It had been thought that the land was zoned A-2 or agricultural.




(1/24/07) Council votes to pursue Sutton Creek eminent domain

A resolution to authorize use of eminent domain for the city to acquire the controversial 53-acre Sutton Creek addition was approved by a split 8-1 vote of the Norman city council at its regular Tuesday meeting.

The 125-lot proposed Sutton Creek development is west of Sutton Urban Wilderness Park and experts have said the housing development would negatively impact the park and diminish the wildlife population.

Eight councilmembers expressed support to provide the buffer for the wilderness park. They cited strong, across-the-board public support, with more than 800 citizens protesting the development.

Voting “aye” were councilmembers Bob Thompson, Richard Stawicki, Jim Stanley, Cindy Rosenthal, Rachel Butler, Doug Cubberley, Dan Quinn and Mayor Harold Haralson. Councilmember David Hopper cast the “nay” vote.

“Most folks know I have been an opponent of eminent domain,” Stawicki said. “This is the one case … I think it serves a clear public purpose.”

Butler said none of the councilmembers had considered the use of eminent domain lightly.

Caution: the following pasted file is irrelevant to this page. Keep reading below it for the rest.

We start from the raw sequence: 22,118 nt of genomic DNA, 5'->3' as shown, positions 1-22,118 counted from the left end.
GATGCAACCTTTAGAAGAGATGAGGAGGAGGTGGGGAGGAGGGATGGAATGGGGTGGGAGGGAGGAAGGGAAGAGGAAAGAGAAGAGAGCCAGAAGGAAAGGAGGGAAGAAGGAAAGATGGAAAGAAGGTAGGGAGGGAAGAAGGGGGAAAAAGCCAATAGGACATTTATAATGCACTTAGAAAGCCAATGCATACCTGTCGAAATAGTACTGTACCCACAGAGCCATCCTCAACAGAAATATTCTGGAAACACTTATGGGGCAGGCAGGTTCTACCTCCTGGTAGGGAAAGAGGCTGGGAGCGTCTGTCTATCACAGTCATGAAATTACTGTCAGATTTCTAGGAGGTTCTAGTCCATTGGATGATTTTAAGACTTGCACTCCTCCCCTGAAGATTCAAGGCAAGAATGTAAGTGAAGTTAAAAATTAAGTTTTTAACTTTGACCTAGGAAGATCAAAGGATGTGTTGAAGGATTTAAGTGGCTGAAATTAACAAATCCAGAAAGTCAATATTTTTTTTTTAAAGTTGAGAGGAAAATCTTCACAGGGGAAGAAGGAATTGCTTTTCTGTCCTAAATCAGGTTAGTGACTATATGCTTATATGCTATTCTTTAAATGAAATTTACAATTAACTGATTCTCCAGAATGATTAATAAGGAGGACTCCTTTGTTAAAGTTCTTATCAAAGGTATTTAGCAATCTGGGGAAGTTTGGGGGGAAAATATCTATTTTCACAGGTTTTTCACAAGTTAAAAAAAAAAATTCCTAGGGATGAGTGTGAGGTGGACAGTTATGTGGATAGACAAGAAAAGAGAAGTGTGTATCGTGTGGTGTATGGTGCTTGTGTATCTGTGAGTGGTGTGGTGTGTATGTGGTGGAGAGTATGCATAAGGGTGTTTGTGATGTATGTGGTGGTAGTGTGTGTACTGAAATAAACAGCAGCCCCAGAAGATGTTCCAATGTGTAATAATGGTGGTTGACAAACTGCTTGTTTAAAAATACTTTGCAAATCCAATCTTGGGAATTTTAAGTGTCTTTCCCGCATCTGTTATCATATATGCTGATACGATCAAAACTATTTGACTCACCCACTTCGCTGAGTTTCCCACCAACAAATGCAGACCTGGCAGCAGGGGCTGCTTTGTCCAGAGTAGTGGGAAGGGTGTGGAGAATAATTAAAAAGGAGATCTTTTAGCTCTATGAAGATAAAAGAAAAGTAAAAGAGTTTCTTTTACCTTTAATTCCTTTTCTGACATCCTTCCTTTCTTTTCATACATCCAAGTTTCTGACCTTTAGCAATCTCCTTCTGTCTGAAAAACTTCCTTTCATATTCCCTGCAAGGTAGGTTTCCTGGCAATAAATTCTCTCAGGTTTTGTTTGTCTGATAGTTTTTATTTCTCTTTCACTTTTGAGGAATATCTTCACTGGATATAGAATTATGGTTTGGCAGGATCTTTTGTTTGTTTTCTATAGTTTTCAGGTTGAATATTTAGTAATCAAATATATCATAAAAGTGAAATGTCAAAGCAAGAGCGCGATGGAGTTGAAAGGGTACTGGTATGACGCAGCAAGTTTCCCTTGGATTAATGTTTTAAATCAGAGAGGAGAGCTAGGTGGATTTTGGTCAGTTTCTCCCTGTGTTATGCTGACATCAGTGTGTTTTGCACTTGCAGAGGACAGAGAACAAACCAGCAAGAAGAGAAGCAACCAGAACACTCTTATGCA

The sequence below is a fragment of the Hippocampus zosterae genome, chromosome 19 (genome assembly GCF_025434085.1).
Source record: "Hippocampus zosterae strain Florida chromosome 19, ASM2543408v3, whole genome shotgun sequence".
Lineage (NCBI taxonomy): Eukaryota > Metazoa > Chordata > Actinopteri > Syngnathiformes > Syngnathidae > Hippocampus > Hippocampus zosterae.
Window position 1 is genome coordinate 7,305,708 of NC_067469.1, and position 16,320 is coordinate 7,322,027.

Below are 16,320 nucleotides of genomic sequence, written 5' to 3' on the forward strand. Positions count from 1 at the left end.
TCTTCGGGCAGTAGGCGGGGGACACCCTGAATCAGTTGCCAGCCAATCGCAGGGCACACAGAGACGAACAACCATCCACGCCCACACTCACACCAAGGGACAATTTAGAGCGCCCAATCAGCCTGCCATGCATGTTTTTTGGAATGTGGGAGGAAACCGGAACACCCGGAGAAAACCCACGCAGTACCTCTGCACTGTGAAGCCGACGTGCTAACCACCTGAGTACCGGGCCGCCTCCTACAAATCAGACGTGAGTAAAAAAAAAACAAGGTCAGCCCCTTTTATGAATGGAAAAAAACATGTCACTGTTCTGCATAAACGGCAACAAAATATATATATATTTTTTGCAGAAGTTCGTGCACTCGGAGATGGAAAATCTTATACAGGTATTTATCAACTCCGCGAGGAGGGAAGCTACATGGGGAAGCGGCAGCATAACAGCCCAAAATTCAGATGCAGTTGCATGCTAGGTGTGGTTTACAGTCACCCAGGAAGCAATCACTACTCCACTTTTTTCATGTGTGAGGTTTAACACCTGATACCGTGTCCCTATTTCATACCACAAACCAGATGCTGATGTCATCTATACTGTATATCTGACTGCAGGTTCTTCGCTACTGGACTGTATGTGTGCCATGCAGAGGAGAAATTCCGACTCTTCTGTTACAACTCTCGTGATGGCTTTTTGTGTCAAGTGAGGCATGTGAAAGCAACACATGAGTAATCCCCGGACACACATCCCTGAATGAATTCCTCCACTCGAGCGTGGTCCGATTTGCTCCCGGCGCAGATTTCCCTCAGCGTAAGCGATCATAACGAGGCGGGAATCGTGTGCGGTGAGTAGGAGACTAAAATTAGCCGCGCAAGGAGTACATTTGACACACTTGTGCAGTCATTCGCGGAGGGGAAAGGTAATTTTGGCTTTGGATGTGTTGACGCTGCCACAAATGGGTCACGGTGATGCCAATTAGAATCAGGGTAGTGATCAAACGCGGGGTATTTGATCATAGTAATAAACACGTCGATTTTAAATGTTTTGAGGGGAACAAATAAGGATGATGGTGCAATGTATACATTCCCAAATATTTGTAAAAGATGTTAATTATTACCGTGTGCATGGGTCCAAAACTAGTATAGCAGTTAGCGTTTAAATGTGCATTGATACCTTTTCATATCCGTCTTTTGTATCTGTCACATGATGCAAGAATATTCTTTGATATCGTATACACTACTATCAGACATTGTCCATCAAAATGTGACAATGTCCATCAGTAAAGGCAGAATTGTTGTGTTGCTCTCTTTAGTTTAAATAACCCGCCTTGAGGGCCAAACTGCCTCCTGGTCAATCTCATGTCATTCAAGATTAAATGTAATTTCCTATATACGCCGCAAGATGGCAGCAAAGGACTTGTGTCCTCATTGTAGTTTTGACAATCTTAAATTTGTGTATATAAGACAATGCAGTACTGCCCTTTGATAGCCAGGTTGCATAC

“But if we let it go by, it’s gone,” she said of Sutton Urban Wilderness Park. “I’m not willing to do that.”

Thompson said it was a situation where the public came to the council “and continues to come to us.”

“There is not guesswork. This is very, very important to the city of Norman,” he said.

Hopper said he was aware of the groundswell of support in the community.

“But I am against using the city’s process of condemnation,” Hopper said. “I think this is playing games with the process.”

City Attorney Jeff Bryant said before the vote that the city had the Sutton Creek land appraised and had made offers as late as Friday to developers John Mertens and Doug Greeson.

“But we kind of got to a point where we thought we weren’t moving forward any more,” Bryant said.

The city’s appraisal came back at $627,000. However, the developers wanted a purchase price of $1.9 million.

“It is clear that we are far apart,” said Ward 4 councilmember Cindy Rosenthal. “I think this is a unique situation and a unique property. … There is enormous support for us to do this.”